PCC election: Thames Valley candidates meet electorate

Thames Valley PCC candidates
Image caption The Thames Valley police and crime commissioner candidates faced questions from an audience at Reading Town Hall

In three weeks time, the public will have their chance to elect the first ever police and crime commissioner.

The Thames Valley will be one of the largest police forces for the new role to oversee, covering a diverse region of three counties and serving an estimated population of 2.2 million.

As national publicity for the election stutters into life, the Thames Valley candidates staged a debate at Reading Town Hall in a bid to kick-start their own campaigns and engage with the electorate.

Questions were fielded on a range of topics including anti-social behaviour, serious crime and dealing with the threat of terrorism.

But, despite more than two hours of discussion between the candidates, the audience gave a very lukewarm reaction to the panel of six.

Indeed, when the number of journalists, local councillors and campaigners were subtracted from within the room, the audience probably totalled no more than 20.

An indicator of an apathetic and uninformed electorate perhaps.

Broad consensus

With that in mind, the candidates were asked what would they consider a minimum turnout on 15 November to give them a legitimate mandate to do the job?

Image caption Thames Valley Police is the largest non-metropolitan force in England

There was a hint of variety in the responses, but as was the case for most of the evening, consensus prevailed.

Tim Starkey, the Labour candidate, said: "Beyond the first few weeks, the number of people who come out and vote won't be an issue.

"The job will be about representing the public's interests and any mandate shouldn't be taken for granted, whatever the turnout."

Patience Awe, one of two independent candidates, added: "This is going to be the most significant reform of the police for a generation.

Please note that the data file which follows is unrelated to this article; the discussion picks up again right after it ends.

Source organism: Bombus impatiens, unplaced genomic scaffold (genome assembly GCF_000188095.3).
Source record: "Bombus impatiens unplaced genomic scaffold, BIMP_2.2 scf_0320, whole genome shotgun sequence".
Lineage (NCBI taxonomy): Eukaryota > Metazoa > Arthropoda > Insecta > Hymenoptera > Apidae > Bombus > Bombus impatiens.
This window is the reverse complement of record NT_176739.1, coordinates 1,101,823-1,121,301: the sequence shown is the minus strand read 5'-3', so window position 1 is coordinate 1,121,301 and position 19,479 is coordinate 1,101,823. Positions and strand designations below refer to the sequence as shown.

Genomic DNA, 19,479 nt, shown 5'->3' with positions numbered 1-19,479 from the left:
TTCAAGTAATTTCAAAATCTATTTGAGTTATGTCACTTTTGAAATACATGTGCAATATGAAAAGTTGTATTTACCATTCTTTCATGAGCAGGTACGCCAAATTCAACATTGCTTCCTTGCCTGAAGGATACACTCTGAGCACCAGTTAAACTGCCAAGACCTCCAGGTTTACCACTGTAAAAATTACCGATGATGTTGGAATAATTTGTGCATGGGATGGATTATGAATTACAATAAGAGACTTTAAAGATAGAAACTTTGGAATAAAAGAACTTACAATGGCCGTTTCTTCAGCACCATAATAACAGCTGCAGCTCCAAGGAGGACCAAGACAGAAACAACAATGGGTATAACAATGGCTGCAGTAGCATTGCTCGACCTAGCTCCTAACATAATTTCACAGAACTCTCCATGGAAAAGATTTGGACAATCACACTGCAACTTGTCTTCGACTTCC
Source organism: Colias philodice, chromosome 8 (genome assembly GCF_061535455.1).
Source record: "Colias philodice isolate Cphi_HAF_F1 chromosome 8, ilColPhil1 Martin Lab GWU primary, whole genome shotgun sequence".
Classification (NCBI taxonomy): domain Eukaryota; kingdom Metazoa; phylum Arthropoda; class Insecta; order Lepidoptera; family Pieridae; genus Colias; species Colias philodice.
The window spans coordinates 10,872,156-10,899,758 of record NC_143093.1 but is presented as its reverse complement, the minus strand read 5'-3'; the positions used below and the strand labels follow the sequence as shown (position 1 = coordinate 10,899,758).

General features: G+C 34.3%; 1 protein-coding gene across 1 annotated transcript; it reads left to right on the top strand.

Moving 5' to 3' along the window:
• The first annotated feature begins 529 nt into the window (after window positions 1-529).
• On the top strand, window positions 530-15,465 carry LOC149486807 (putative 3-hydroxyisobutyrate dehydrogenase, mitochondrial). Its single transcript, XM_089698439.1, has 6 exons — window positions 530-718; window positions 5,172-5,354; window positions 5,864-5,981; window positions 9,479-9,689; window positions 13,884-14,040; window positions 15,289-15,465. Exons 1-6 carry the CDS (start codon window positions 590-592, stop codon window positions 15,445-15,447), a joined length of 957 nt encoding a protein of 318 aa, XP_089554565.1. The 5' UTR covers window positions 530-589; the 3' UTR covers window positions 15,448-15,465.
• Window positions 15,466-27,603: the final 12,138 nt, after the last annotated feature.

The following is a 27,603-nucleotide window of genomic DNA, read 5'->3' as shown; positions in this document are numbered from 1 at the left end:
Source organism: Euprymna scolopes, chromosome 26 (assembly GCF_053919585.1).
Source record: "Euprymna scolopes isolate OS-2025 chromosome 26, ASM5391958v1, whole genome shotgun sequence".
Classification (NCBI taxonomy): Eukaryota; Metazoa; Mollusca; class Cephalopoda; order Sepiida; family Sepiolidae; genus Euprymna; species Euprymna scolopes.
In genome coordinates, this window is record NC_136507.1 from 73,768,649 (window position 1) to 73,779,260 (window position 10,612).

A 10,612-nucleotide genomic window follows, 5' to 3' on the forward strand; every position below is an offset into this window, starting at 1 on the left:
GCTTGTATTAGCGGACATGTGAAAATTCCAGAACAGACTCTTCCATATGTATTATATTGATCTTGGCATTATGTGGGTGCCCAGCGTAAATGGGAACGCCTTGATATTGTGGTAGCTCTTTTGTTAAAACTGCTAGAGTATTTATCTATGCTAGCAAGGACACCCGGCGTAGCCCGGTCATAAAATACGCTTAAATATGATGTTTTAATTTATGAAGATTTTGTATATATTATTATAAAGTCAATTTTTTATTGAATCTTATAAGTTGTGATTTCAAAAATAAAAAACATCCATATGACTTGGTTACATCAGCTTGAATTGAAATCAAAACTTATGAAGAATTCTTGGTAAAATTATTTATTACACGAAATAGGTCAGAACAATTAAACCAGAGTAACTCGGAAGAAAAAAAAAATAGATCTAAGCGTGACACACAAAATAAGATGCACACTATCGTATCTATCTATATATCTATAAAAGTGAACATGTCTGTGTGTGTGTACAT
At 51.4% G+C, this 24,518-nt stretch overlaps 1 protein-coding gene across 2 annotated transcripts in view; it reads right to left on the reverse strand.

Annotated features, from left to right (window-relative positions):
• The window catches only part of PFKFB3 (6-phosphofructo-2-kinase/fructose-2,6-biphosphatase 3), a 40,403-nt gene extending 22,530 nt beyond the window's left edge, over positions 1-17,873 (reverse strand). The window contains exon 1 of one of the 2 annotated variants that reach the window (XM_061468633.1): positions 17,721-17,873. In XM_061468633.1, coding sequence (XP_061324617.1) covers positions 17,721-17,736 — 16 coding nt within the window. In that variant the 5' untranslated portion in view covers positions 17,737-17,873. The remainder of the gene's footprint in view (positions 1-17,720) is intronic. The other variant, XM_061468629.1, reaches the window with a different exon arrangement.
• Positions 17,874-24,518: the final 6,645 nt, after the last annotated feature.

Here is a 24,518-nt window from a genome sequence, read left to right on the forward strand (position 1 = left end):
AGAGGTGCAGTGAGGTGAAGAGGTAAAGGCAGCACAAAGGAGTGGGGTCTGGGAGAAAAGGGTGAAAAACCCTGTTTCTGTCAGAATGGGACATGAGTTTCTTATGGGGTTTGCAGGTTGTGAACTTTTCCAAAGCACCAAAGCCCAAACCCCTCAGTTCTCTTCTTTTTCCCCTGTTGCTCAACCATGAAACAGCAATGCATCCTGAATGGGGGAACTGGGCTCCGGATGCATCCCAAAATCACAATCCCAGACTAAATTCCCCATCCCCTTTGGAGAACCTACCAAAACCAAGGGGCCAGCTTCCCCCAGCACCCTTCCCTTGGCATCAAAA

"It's an opportunity to empower the people and truly meet their needs. I think people are beginning to become more aware of this election and its significance."

'Common sense approach'

UKIP's Barry Cooper believes turnout will be irrelevant as long as the job is done effectively.

He said: "Time will be the true indicator. As long as someone takes a common sense approach, that will prove its legitimacy."

"If elected, I will take the turnout for what it is and get on with being the representative of the people," said Liberal Democrat John Howson.

He added: "Not everyone across the Thames Valley will be voters or be affected by the same issue. But, I'd urge as many people as possible to go out and vote as crime matters to everyone."

The other independent Geoff Howard pointed to the problem of the national agenda clouding the local campaign and stressed the role should be "apolitical".

He said: "Party politics need taking out of the equation as it will threaten the impartiality of this job.

"If there's going to be a crisis on your hands, the last thing you want is someone going back to their party's manifesto or agenda to see what they should do next."

Conservative Anthony Stansfeld believes the public should see the candidates as "representatives" rather than "party delegates".

He said: "I will support whoever and whatever I think is right for the majority of the Thames Valley.

"I think we know it's going to be a low turnout, but personally I believe the legitimacy comes from winning the election and getting more votes than anyone else."

The proof will ultimately be in the numbers who do or do not exercise their democratic right on 15 November.

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